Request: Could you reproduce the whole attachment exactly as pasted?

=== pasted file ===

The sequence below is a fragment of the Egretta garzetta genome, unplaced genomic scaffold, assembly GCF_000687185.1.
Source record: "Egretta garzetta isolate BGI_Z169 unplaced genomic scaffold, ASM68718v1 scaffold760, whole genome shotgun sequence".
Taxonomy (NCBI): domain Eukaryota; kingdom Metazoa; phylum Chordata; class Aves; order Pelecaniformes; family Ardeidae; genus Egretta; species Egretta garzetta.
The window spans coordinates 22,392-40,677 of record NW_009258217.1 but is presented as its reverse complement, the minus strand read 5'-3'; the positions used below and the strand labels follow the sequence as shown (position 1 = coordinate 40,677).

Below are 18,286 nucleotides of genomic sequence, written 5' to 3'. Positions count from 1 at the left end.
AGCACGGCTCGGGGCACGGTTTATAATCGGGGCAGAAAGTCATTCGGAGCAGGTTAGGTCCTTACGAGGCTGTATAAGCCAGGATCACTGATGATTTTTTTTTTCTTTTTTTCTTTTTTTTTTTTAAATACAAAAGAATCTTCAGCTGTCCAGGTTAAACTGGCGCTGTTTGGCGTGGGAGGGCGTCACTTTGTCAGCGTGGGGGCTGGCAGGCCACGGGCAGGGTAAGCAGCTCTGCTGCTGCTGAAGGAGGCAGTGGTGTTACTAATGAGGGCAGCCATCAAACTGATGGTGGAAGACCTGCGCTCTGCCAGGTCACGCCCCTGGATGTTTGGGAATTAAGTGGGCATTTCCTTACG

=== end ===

The sequence below is a fragment of the Egretta garzetta genome, unplaced genomic scaffold, assembly GCF_000687185.1.
Source record: "Egretta garzetta isolate BGI_Z169 unplaced genomic scaffold, ASM68718v1 scaffold760, whole genome shotgun sequence".
Taxonomy (NCBI): domain Eukaryota; kingdom Metazoa; phylum Chordata; class Aves; order Pelecaniformes; family Ardeidae; genus Egretta; species Egretta garzetta.
The window spans coordinates 22,392-40,677 of record NW_009258217.1 but is presented as its reverse complement, the minus strand read 5'-3'; the positions used below and the strand labels follow the sequence as shown (position 1 = coordinate 40,677).

Below are 18,286 nucleotides of genomic sequence, written 5' to 3'. Positions count from 1 at the left end.
AGCACGGCTCGGGGCACGGTTTATAATCGGGGCAGAAAGTCATTCGGAGCAGGTTAGGTCCTTACGAGGCTGTATAAGCCAGGATCACTGATGATTTTTTTTTTCTTTTTTTCTTTTTTTTTTTTAAATACAAAAGAATCTTCAGCTGTCCAGGTTAAACTGGCGCTGTTTGGCGTGGGAGGGCGTCACTTTGTCAGCGTGGGGGCTGGCAGGCCACGGGCAGGGTAAGCAGCTCTGCTGCTGCTGAAGGAGGCAGTGGTGTTACTAATGAGGGCAGCCATCAAACTGATGGTGGAAGACCTGCGCTCTGCCAGGTCACGCCCCTGGATGTTTGGGAATTAAGTGGGCATTTCCTTACG